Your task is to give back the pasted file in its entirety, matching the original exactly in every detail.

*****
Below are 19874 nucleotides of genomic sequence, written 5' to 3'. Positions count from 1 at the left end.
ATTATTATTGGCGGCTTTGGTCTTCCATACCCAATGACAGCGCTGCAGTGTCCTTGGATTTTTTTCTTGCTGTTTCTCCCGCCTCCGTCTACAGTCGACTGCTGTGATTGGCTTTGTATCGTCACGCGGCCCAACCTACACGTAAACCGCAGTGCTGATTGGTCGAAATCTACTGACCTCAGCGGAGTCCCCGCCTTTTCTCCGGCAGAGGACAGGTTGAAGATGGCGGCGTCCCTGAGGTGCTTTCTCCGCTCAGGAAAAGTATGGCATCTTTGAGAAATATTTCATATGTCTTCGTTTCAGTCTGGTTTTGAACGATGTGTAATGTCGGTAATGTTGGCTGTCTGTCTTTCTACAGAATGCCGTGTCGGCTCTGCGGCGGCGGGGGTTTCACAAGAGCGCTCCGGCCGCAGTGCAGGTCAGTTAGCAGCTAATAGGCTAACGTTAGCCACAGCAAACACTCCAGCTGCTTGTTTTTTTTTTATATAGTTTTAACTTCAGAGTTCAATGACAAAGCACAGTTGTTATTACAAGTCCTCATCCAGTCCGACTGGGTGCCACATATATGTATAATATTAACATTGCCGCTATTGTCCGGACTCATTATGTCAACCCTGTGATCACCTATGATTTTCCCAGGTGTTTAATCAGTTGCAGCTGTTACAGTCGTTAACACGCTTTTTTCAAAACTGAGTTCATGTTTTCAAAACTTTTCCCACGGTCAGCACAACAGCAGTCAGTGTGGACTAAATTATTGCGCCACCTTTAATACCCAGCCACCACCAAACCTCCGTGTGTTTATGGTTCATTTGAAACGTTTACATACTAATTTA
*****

Below are 19874 nucleotides of genomic sequence, written 5' to 3'. Positions count from 1 at the left end.
ATTATTATTGGCGGCTTTGGTCTTCCATACCCAATGACAGCGCTGCAGTGTCCTTGGATTTTTTTCTTGCTGTTTCTCCCGCCTCCGTCTACAGTCGACTGCTGTGATTGGCTTTGTATCGTCACGCGGCCCAACCTACACGTAAACCGCAGTGCTGATTGGTCGAAATCTACTGACCTCAGCGGAGTCCCCGCCTTTTCTCCGGCAGAGGACAGGTTGAAGATGGCGGCGTCCCTGAGGTGCTTTCTCCGCTCAGGAAAAGTATGGCATCTTTGAGAAATATTTCATATGTCTTCGTTTCAGTCTGGTTTTGAACGATGTGTAATGTCGGTAATGTTGGCTGTCTGTCTTTCTACAGAATGCCGTGTCGGCTCTGCGGCGGCGGGGGTTTCACAAGAGCGCTCCGGCCGCAGTGCAGGTCAGTTAGCAGCTAATAGGCTAACGTTAGCCACAGCAAACACTCCAGCTGCTTGTTTTTTTTTTATATAGTTTTAACTTCAGAGTTCAATGACAAAGCACAGTTGTTATTACAAGTCCTCATCCAGTCCGACTGGGTGCCACATATATGTATAATATTAACATTGCCGCTATTGTCCGGACTCATTATGTCAACCCTGTGATCACCTATGATTTTCCCAGGTGTTTAATCAGTTGCAGCTGTTACAGTCGTTAACACGCTTTTTTCAAAACTGAGTTCATGTTTTCAAAACTTTTCCCACGGTCAGCACAACAGCAGTCAGTGTGGACTAAATTATTGCGCCACCTTTAATACCCAGCCACCACCAAACCTCCGTGTGTTTATGGTTCATTTGAAACGTTTACATACTAATTTA